Clevinger wants to 'get back to being me'

Right-hander's mechanics out of whack as Tribe's starter streak ends

August 1st, 2020

Cleveland's starting rotation got off to a historic start through its first seven outings, but manager Terry Francona was always quick to mention that a hiccup along the way would be inevitable. was the first to hit a bump in the road.

The Tribe had turned in seven consecutive starts of at least six innings while giving up two or fewer runs to begin the year, which was tied for the longest such streak to open a season in Major League history. Clevinger broke the remarkable run just one-third of an inning into the Indians' 4-1 loss to the Twins on Friday at Target Field. He ended his night after four innings, allowing four runs on six hits with five walks and five strikeouts.

“I think he's still trying to feel his body, and by that probably his legs,” Francona said. “Just some pitches that weren't really where he was trying to locate. I give him credit, he battled. He could have left that game after two and he would have been getting our bullpen in a little trouble. But he stayed out there for four so nobody had to overextend, which is good.”

What went wrong?

In his last outing on Saturday against the Royals, Clevinger gave up back-to-back homers (his first career multi-homer inning) in the first, but he settled in to throw seven frames with six strikeouts, allowing just those two solo homers. Against the Twins, he struggled with the long ball once again in the first, surrendering a leadoff home run to Max Kepler, and became the first Indians starter to give up more than two runs this season on a two-run double by Eddie Rosario four batters later.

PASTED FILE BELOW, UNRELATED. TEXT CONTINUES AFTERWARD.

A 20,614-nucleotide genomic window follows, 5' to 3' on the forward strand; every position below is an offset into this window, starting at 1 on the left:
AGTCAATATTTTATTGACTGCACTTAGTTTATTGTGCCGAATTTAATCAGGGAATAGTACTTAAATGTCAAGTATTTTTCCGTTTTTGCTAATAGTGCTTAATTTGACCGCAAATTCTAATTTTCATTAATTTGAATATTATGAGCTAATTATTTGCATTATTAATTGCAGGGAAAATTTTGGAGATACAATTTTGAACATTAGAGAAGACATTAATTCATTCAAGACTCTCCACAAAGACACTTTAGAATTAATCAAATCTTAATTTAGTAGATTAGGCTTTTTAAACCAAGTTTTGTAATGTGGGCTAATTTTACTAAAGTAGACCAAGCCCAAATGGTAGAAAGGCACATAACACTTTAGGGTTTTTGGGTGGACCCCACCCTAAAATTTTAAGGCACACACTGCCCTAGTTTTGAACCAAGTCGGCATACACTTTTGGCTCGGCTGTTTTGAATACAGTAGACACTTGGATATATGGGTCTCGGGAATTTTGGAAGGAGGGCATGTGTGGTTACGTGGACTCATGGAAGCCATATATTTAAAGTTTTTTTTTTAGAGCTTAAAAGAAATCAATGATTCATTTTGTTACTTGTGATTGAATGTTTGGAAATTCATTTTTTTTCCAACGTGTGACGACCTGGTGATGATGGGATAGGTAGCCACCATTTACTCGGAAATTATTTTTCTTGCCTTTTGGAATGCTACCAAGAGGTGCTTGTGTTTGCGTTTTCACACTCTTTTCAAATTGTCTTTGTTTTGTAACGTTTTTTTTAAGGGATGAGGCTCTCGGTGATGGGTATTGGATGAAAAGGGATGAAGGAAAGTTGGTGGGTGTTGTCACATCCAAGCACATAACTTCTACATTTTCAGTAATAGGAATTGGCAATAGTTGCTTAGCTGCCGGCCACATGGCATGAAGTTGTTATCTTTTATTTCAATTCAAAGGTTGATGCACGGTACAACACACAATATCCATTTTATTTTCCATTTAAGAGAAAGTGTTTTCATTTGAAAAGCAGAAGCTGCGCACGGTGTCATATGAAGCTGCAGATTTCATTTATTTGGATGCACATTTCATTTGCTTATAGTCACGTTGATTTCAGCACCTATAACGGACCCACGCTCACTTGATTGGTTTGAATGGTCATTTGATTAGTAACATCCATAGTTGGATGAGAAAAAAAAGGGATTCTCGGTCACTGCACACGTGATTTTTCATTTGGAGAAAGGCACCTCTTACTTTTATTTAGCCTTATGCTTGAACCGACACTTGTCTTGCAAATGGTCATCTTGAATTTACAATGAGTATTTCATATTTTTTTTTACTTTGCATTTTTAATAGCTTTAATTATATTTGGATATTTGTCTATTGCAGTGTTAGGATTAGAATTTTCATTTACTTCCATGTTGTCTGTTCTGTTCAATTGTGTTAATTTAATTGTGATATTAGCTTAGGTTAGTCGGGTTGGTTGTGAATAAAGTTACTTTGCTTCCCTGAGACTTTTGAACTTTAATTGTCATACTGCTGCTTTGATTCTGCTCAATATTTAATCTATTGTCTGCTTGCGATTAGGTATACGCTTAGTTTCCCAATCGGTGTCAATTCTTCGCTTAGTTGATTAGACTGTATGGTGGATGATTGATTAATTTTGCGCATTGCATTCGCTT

In the second, Clevinger gave up a solo homer to Alex Avila, as he allowed multiple jacks in back-to-back games for the first time since May 26 and 31, 2017. After watching a little bit of tape, Clevinger has realized that his mechanics are out of whack.

“I feel like I’m pitching with someone else’s arsenal out there right now,” Clevinger said. “My release point’s changed a lot, my mechanics have changed, my leg lift is causing me to leak forward, I’m getting on my toes and [I go] on my heel.”

What has caused the issue?
Clevinger sustained a partial tear in the meniscus in his left knee on the second day of Spring Training in February. He immediately began rehabbing and was hoping to be ready by the team’s originally scheduled Opening Day on March 26.

With a few extra months off, he was able to completely heal and get back to full strength by the start of Summer Camp. But in his intrasquad outings, Clevinger realized that he wasn’t completely trusting his knee when he’d lock out his front leg. Though he thought he found the answer, he’s realizing that may have caused some of the problems.

“My hypothesis now until we get back to work tomorrow is I think I was getting out of my mechanics protecting my knee,” Clevinger said. “Once I got to the point of trusting it, I already kind of messed a couple things up. My release point’s different, my heels aren’t sinking. All these little things I think attributed [to it] because I was protecting my knee in the beginning.”

How to fix the problem
Despite his lack of command early, Clevinger was able to grind through four innings to help make the workload a little more manageable on his bullpen, which tossed four scoreless frames. However, the pitching staff wasn’t granted much run support from the offense. Through eight games, the Tribe is collectively hitting .222.

“Even though I felt like I had knives at a gun fight, I was competing with my knives,” Clevinger said. “I went back from trying to find that feeling of being me again to, 'Let’s compete, let’s try to punch them back because they just punched me.' That kind of turned it around for like a minute there.”

Moving forward, Clevinger will have to find the best way to balance tweaking his mechanics while still focusing on preparing for each upcoming start.

“I think the biggest difficulty, especially with me, is I like to get after it,” Clevinger said. “I like to go. I want to see change. You can’t do that right now. So you have to really balance that workload and that rehab with it along with the schedule and who we’re facing.

“You know, now I just got to get back to being me, and I’m pretty good at doing that.”